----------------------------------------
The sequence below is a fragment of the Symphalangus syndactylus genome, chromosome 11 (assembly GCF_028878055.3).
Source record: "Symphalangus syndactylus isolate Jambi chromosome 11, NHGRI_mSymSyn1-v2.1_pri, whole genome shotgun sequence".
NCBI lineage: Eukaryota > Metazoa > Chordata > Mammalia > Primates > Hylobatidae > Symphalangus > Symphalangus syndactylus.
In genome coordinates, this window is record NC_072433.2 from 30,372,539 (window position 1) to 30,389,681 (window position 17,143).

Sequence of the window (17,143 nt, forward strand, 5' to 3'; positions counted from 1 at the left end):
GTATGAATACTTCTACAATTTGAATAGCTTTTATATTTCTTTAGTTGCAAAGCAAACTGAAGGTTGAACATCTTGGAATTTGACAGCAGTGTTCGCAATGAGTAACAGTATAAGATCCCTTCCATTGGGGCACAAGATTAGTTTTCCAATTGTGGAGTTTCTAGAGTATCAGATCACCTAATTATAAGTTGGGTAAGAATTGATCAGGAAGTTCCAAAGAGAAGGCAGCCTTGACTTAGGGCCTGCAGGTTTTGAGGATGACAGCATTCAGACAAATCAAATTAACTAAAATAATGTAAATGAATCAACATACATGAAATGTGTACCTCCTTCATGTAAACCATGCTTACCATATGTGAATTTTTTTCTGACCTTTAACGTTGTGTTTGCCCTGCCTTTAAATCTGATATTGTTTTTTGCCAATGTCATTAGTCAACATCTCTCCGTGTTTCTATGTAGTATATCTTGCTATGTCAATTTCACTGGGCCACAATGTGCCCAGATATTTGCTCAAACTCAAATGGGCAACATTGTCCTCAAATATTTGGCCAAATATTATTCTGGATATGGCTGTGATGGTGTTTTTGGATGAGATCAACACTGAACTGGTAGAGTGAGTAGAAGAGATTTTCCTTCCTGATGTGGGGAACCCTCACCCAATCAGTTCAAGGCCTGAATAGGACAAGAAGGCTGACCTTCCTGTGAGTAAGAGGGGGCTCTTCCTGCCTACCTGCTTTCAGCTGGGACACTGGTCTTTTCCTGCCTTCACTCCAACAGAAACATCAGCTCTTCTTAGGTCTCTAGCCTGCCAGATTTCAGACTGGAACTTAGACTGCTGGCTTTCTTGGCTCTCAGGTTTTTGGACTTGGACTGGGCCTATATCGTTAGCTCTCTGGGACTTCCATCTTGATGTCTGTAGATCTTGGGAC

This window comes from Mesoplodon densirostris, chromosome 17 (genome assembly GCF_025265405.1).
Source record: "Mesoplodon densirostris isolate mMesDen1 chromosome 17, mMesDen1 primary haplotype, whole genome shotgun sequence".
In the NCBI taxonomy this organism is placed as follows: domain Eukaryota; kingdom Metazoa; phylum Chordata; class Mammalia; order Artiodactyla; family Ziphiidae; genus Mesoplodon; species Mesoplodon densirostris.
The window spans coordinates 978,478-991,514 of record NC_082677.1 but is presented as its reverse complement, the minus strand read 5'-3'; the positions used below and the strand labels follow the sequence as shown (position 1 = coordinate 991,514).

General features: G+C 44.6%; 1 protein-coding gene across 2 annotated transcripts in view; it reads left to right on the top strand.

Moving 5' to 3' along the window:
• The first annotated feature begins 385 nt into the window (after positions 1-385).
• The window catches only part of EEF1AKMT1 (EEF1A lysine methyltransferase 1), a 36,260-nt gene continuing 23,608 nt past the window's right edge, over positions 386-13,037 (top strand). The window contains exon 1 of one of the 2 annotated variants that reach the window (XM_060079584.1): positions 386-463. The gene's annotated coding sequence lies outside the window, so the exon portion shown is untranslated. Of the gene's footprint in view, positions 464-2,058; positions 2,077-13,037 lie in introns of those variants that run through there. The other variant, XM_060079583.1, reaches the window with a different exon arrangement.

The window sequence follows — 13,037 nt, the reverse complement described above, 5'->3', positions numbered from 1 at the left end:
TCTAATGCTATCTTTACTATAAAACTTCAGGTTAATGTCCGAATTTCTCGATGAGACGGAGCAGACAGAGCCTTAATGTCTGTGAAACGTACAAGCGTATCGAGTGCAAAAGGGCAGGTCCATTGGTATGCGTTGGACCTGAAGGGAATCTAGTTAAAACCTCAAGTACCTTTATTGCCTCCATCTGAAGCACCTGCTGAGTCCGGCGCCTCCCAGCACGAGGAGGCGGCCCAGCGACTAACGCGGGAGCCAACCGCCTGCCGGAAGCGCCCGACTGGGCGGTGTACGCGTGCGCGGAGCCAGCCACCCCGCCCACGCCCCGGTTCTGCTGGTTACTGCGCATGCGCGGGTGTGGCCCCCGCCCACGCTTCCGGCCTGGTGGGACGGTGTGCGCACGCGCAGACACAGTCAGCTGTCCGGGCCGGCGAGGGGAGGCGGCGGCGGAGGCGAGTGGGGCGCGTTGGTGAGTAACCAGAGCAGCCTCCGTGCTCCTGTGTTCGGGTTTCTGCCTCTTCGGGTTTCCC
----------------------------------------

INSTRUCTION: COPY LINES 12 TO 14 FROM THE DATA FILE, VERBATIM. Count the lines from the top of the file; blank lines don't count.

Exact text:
Moving 5' to 3' along the window:
• The first annotated feature begins 385 nt into the window (after positions 1-385).
• The window catches only part of EEF1AKMT1 (EEF1A lysine methyltransferase 1), a 36,260-nt gene continuing 23,608 nt past the window's right edge, over positions 386-13,037 (top strand). The window contains exon 1 of one of the 2 annotated variants that reach the window (XM_060079584.1): positions 386-463. The gene's annotated coding sequence lies outside the window, so the exon portion shown is untranslated. Of the gene's footprint in view, positions 464-2,058; positions 2,077-13,037 lie in introns of those variants that run through there. The other variant, XM_060079583.1, reaches the window with a different exon arrangement.